How To Care For Wood Cutting Boards & Utensils… The Healthy Way! | #AskWardee 068

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How To Care For Wood Cutting Boards & Utensils… The Healthy Way! | #AskWardee 068
How To Care For Wood Cutting Boards & Utensils… The Healthy Way! Free Traditional Cooking video series:

There’s something about wood cutting boards and spoons that conjures up feelings of rustic tradition and simple living, isn’t there?

Properly cared for, wooden kitchen tools can last many years — long enough even to pass down to your children and grandchildren as family heirlooms.

Yet many people mention using mineral oil and beeswax for this task…

Is this the best or safest choice?

I’m going to show you how to care for them on today’s #AskWardee. It’s easy and healthy.

**The Question: How To Care For Wood Cutting Boards

Robin S. asks:

What is the best way to maintain wooden cutting boards and utensils? I want something that doesn’t go rancid, and I’ve read about a mineral oil and beeswax combination, but I’m not familiar with mineral oil. What does the term ‘mineral’ mean? What exactly is it? Is it non-toxic? Is it truly food-safe? Are there organic and conventional varieties? I like to know all the details about something before I use it, but I feel like I’m in over my head. What do you use to maintain your wooden cutting boards and utensils? Thanks so much!

**My Answer:

Is wood a safe, sterile choice?

Actually, yes. In fact, a study at U.C. Davis suggests:

“…[F]ood can be prepared safely on wooden cutting surfaces and that plastic cutting surfaces present some disadvantages…”

The whole study is fascinating! I found it notable when comparing old wood and old plastic. The old wood acted like new wood, while old plastic surfaces that were knife-scared were impossible to clean and disinfect manually.

Thus… wood can provide a safe surface to prepare food, whether it’s new or old!

**How To Clean Wood Cutting Boards & Utensils

With proper care, wood cutting boards and utensils can last many, many years — while plastics get worn out and must be tossed. So it’s not just beauty that reigns here — wood is more frugal and functional as well.

To clean after most uses, scrub with hot water and soap, then air dry or towel dry.

If preparing raw meat, however, clean afterward by dousing with hydrogen peroxide to prevent bacterial contamination. Then rinse and air or towel dry. I do not like to leave my cutting boards air-drying sitting on a wet towel — the point of contact with the towel is a place where the wood blackens.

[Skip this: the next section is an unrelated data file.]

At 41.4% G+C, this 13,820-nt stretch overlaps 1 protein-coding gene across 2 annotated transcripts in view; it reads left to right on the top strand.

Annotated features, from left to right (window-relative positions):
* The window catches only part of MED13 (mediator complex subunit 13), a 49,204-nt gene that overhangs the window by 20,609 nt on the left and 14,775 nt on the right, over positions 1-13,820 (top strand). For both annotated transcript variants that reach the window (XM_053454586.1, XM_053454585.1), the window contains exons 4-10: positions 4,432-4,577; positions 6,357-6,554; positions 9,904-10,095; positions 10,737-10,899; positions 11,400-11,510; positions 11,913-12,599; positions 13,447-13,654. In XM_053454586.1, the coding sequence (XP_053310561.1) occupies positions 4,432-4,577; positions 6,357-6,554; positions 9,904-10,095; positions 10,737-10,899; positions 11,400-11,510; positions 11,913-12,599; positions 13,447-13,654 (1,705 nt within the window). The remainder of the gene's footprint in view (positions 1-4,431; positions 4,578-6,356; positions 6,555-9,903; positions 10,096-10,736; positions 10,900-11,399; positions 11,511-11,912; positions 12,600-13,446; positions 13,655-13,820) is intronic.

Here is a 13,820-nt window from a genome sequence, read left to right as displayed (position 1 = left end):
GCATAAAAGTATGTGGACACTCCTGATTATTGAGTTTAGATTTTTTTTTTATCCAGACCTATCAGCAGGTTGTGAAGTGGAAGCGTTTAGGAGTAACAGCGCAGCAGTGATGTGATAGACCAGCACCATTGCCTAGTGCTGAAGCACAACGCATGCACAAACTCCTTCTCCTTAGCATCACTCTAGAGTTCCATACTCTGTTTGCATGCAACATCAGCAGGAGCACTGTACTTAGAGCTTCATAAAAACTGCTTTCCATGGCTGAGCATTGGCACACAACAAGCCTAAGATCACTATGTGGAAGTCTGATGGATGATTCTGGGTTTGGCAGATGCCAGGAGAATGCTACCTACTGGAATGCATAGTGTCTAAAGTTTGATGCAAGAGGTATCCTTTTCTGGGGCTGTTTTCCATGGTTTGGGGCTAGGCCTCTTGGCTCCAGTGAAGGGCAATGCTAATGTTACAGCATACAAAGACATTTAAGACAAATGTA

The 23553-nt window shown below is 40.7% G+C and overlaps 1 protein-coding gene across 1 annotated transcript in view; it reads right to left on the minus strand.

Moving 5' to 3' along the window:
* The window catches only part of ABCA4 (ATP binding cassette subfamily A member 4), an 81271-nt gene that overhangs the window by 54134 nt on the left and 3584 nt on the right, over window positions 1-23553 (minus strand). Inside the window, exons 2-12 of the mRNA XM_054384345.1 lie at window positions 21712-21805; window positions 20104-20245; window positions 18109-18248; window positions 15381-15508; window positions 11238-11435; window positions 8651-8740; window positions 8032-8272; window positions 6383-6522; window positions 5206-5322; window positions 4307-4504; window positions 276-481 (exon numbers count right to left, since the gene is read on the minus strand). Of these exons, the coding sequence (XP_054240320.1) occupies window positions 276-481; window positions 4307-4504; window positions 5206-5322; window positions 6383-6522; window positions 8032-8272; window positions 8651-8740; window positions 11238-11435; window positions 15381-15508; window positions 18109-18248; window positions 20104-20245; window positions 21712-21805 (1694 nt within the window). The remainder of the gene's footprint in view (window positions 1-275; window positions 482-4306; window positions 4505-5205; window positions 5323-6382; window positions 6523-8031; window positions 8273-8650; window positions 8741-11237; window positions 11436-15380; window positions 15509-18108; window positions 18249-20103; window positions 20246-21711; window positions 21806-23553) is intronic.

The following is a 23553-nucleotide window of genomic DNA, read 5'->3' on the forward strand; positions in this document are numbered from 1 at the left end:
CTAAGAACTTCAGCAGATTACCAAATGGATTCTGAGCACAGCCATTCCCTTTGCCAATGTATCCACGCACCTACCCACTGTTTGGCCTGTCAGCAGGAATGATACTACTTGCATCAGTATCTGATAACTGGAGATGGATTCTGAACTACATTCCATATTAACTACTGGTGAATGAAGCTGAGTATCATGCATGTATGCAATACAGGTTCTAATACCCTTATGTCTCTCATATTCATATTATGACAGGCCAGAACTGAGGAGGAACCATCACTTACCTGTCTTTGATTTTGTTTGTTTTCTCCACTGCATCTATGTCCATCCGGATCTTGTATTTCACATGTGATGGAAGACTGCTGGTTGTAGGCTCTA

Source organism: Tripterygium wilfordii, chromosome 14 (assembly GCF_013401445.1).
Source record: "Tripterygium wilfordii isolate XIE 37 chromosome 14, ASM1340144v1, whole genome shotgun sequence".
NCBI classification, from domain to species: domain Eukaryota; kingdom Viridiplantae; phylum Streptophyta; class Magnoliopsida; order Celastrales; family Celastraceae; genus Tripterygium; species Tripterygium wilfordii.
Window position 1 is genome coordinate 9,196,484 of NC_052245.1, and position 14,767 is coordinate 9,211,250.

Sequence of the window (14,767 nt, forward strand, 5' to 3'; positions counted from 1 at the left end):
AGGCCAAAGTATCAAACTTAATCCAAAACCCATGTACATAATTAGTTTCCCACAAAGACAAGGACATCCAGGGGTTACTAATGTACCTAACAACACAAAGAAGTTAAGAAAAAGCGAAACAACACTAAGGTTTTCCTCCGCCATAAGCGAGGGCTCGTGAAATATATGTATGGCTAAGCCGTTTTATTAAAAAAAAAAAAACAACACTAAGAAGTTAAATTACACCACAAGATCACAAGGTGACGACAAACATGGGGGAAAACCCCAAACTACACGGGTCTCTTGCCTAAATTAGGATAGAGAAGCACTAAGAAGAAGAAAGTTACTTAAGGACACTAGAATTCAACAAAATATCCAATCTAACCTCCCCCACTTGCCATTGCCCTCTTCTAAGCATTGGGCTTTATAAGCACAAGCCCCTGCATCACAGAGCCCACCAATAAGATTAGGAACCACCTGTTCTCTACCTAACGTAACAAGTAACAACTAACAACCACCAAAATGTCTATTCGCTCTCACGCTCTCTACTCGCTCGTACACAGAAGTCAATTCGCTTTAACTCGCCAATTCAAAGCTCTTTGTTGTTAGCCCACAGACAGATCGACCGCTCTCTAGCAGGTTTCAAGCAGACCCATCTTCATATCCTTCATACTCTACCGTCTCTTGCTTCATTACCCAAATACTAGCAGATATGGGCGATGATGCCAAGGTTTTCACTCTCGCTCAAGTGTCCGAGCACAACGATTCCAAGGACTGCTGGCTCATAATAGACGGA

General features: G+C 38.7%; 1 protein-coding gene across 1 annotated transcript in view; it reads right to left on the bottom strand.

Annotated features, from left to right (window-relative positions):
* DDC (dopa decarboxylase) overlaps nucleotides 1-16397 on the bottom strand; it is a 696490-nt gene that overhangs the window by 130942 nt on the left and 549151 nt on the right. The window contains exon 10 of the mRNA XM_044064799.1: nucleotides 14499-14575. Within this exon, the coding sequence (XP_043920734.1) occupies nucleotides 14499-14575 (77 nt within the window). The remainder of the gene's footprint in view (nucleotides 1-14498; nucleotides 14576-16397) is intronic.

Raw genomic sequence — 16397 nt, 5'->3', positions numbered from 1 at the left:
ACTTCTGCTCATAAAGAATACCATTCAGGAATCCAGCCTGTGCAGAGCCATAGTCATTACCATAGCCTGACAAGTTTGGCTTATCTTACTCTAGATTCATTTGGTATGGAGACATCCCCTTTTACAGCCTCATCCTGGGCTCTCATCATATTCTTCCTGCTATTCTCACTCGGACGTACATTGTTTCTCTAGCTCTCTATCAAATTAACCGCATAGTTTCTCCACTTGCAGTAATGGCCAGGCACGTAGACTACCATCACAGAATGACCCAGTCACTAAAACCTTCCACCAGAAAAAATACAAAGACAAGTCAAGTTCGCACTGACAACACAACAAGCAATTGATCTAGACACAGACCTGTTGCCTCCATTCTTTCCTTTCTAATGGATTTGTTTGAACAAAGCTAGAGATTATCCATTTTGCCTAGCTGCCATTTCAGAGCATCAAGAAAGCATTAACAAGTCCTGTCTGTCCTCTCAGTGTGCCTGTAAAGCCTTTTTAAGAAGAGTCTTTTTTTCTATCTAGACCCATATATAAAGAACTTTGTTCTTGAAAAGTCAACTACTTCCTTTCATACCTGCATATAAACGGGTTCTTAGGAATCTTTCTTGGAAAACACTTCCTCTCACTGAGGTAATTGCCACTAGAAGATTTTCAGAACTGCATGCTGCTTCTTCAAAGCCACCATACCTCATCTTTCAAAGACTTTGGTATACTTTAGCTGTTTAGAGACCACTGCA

If you used the cutting board for quick jobs with clean foods (such as veggies), a simple rinse with water is all that’s needed. I skip the soap at times like these because I don’t think it’s necessary and to use soap would strip the oil seasoning more quickly.

Never soak a wood cutting board or utensil in water; most will warp and crack. (Dunking is not the same as soaking — it’s not prolonged.)

**How To Care For Wood Cutting Boards & Utensils

To prevent cracking or dryness, many people rub a mixture of mineral oil and beeswax on their boards and utensils periodically.

Robin asked what mineral oil is. It’s is a byproduct of the petroleum refining industry. Ick! I don’t want that on our food.

Instead, I use a common kitchen oil that doesn’t go rancid and is 100% edible — coconut oil.

You can melt a little beeswax in it to firm it up and create a salve consistency, but I don’t think it’s necessary. I just use straight coconut oil.

The method is:

1. Wash and dry the wood cutting board (or utensil).
2. Rub it all over with the coconut oil. Use your hands, fingers, or a cloth.
3. Leave it out overnight so the oil can soak in.
4. Remove any excess with a cloth.

That’s it!

**How Often To Oil Wood Cutting Boards & Utensils

How often you should rub down your boards and utensils depends on usage. If your kitchen is busy and your wood board and utensils are often being washed (which strips the oil), then oil them more frequently.

Do it if the wood starts warping or cracking or looking dried out, once a month or so (and more frequently if needed).

**Oil Anything Else That’s Wood, Too!

I have other wooden “utensils” in my kitchen that get this treatment, too — rolling pins, Sweet Mary’s butter mold, cheese press, prepper pro (a kraut pounder) and my olive wood mortar and pestle, to name a few. Since I use these less often than the boards and utensils, I don’t oil them as often. But when I do… I follow the same steps and it works wonderfully to keep them smooth and supple.


Coconut oil:
Cold Pressed Coconut Oil | Organic

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